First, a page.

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Why Cans Were Just Tossed

Why were beer cans tossed away just anywhere? "Well, DUH!", you may think, "because they were trash!"  True enough, but many breweries before prohibition and even immediately after, required you to return their empty bottles.  One of the major selling points of cans when they first came out in 1935 was that there were no empties to return. It also cut brewery expenses because they didn't have to have bottle washing machinery, a carpenters shop to repair the wooden crates that carried the bottles to the merchants and back, or replace broken bottles.  An early ad promoting canned beer showed a fisherman tossing his empty can into the lake to dispose of it!

Can companies took advantage of this opportunity and advertised the benefits to the consumer of this new kind of packaging for beer.  Below is a typical example, the side panel of a late 1940s Blatz beer can.

Side panel from a Blatz can. The side panel reads..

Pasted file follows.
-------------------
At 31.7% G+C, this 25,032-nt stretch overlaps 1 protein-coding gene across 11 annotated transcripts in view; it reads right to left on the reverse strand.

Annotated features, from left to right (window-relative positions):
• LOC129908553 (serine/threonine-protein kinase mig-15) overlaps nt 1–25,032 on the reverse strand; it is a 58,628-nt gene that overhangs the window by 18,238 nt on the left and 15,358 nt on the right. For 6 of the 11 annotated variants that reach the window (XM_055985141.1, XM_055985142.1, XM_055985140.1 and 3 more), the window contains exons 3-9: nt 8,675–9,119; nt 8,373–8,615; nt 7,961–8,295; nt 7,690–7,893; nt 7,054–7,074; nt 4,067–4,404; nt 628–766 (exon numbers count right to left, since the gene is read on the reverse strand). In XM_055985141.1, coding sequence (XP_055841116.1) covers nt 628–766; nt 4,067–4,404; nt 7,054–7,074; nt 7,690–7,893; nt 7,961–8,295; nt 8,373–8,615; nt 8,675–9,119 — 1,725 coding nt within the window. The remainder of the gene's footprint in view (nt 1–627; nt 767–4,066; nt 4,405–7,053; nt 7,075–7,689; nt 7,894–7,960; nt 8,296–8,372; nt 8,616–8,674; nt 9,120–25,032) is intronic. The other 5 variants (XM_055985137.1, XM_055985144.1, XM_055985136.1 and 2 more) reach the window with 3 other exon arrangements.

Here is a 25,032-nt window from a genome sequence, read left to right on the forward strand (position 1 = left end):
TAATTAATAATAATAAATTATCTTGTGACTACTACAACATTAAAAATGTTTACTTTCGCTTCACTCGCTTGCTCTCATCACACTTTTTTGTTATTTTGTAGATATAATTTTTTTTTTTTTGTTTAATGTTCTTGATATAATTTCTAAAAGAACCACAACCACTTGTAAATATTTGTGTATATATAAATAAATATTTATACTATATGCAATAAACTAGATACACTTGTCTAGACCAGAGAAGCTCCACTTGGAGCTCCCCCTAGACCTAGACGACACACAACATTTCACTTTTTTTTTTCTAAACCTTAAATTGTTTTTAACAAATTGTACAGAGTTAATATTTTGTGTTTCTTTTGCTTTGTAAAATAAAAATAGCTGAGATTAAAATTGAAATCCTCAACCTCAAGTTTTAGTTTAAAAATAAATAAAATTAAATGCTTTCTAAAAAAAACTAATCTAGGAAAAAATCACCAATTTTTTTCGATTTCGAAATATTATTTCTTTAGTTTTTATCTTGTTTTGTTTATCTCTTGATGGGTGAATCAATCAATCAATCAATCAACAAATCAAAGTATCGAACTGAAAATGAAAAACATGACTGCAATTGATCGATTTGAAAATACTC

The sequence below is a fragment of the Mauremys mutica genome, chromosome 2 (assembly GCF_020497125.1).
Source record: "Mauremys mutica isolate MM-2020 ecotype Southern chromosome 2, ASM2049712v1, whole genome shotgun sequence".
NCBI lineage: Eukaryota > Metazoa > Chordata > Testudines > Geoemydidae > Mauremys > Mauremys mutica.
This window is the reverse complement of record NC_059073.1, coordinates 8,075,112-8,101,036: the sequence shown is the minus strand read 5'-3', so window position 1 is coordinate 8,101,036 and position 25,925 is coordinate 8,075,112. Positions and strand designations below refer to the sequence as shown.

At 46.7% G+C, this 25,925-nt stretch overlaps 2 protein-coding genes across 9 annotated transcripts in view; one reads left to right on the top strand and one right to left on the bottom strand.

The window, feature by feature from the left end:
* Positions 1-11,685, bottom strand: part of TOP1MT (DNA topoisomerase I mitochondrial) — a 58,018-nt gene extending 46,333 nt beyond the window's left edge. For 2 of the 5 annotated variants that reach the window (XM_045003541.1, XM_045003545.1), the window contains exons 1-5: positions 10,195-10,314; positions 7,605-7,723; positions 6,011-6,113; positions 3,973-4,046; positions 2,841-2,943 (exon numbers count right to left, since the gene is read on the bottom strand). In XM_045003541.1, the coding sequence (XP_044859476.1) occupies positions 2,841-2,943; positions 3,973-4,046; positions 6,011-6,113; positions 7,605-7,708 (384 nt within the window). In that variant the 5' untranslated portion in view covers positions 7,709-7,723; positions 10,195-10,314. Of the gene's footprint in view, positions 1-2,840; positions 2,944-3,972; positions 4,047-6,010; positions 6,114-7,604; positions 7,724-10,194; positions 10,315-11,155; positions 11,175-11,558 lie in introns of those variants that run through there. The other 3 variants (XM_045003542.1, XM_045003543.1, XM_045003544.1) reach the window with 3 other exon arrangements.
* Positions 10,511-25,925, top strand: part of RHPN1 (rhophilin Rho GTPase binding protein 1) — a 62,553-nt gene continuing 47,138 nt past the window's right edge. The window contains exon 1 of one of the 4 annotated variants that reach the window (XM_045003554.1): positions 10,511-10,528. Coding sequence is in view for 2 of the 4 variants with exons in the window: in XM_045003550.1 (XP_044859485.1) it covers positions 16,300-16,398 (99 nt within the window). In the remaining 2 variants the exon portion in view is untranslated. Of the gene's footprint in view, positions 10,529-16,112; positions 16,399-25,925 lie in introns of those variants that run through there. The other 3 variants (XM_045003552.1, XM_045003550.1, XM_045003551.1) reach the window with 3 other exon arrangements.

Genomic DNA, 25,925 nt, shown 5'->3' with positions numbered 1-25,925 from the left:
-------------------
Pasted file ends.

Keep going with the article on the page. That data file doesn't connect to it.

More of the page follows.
• Requires little space
  • Stacks well in refrigerator
  • Safe and sanitary
  • Drink from it if you wish
  • Light cannot penetrate
  • Cools quickly
  • No deposit required
  • No empties to return

  • Call for Blatz - Served at all fine food establishments, taverns, hotels, and clubs.

 A lot of good cans have been found by people doing work in older houses or other buildings.  Often workmen would drink a beer on lunch break and stick the can in a wall or crawlspace when they were finished. Hey, the old cans used to say, "when empty, throw it away"!  These indoor cans turn up now in great shape and can be very valuable. Of course, common cans also turn up in old buildings.  Those construction workers 60 years ago didn't just drink beers that would be rare decades later!  (Alas)  But if you have cans that you found and you want to sell,  please email me.  If I can't take them I will happily put you in contact with several friends and fellow collectors who I know buy cans.  I am also happy to answer questions about any can you find even if you don't want to sell it!

Of course, a lot of later cans had "Do Not Litter" messages.  Here is one of my favorites, from a 1950s Adler Brau Appleton Beer. This was on the lid...

Litterbug. Judging from the rust on this can, the original consumer didn't follow the suggestion on the lid!

Of course, once they were emptied, cans were also turned into other useful objects: lamps, seed spreaders, etc. My November 2010 COM has more details.


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